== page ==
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    Closeups of the lugwork and the seat cluster might help (others here, i.e. the real experts, not me ...) but I'd guess that it's a late 60s or early 70s British machine. There were apparently a gajillion small frame makers in Britain up through that time, and while we remember the larger companies and better-known marques (Bob Jackson, Woodrup, Witcomb, Claud Butler, Mercian, etc.), there were many others who counted frames per year in the dozens, rather than thousands. The crankset, the flat-blade high flange Campy hubs (these alone, assuming they're original,makes it no later than early 70s), the barend shifters with the clamp-on cable stop, the 531 frame and forks ... they're pretty consistent with that place and time. Whatever it is, it ain't 80s.

    It's a jewel ... pleeeease don't part it out.

  7. #7
    Stop reading my posts! unworthy1's Avatar
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    I agree with everything Major A said (including that it's a beauty!) except I think it could date as late as the mid '70s. The Suntour barcons and TA cranks are parts that span many decades, but the hubs and flat QR levers are date-significant, if original. It's rare to see as small a frame as this from that era, except as a custom-build, and this is undoubtedly custom and high quality, probably British...tho I've never heard of the builder...yet. Are the rims/tires 27 inch?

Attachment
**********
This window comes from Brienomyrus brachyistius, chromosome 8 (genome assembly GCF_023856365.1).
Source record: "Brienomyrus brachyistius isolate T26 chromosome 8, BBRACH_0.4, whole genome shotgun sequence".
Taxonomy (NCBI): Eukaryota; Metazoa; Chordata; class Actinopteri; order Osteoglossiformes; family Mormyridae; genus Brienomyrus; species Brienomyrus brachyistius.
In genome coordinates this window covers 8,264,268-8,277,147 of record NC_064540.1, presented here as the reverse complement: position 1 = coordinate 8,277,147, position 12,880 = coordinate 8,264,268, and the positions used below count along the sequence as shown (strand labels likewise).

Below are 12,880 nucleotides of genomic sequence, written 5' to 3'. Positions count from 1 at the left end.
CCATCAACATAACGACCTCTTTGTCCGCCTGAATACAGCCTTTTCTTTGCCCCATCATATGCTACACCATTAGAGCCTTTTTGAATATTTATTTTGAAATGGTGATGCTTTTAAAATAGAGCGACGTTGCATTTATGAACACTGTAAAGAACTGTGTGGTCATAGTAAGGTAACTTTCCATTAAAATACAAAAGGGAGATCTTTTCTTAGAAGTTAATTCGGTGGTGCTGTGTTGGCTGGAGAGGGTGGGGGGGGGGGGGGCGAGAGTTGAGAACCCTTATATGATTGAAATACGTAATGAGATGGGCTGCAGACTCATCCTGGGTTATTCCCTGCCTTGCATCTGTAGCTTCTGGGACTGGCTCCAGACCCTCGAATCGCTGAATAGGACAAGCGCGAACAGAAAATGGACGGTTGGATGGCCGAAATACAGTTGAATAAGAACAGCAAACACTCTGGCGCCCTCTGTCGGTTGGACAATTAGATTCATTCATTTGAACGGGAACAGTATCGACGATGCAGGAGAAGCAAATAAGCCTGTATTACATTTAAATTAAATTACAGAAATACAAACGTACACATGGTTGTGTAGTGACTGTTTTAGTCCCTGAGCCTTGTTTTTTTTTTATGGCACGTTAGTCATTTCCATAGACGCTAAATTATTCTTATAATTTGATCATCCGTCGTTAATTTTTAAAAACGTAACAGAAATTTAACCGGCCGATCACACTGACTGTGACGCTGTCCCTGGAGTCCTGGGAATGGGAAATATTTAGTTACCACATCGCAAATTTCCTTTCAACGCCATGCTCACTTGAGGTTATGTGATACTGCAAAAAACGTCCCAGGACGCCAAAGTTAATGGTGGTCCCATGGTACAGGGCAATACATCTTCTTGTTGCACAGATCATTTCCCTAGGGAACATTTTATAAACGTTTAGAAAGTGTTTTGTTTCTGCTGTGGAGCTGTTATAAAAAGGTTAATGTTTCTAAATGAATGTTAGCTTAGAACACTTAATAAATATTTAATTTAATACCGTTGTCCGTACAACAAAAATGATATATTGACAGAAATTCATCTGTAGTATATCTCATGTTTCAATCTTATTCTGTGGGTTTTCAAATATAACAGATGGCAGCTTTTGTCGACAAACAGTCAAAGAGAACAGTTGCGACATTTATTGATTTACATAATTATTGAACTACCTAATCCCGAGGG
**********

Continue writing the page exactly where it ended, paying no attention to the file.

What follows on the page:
8. #8
    hunter, gatherer coelcanth's Avatar
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    check for a patent date on the rear derailleur (no date = early) and examine the front derailleur for characteristics (cable stop) to help dating

    if the wheelset is original, the hub locknuts will give a specific year..

    looks like maybe the cinelli 1/a stem is the nutted (early) version ?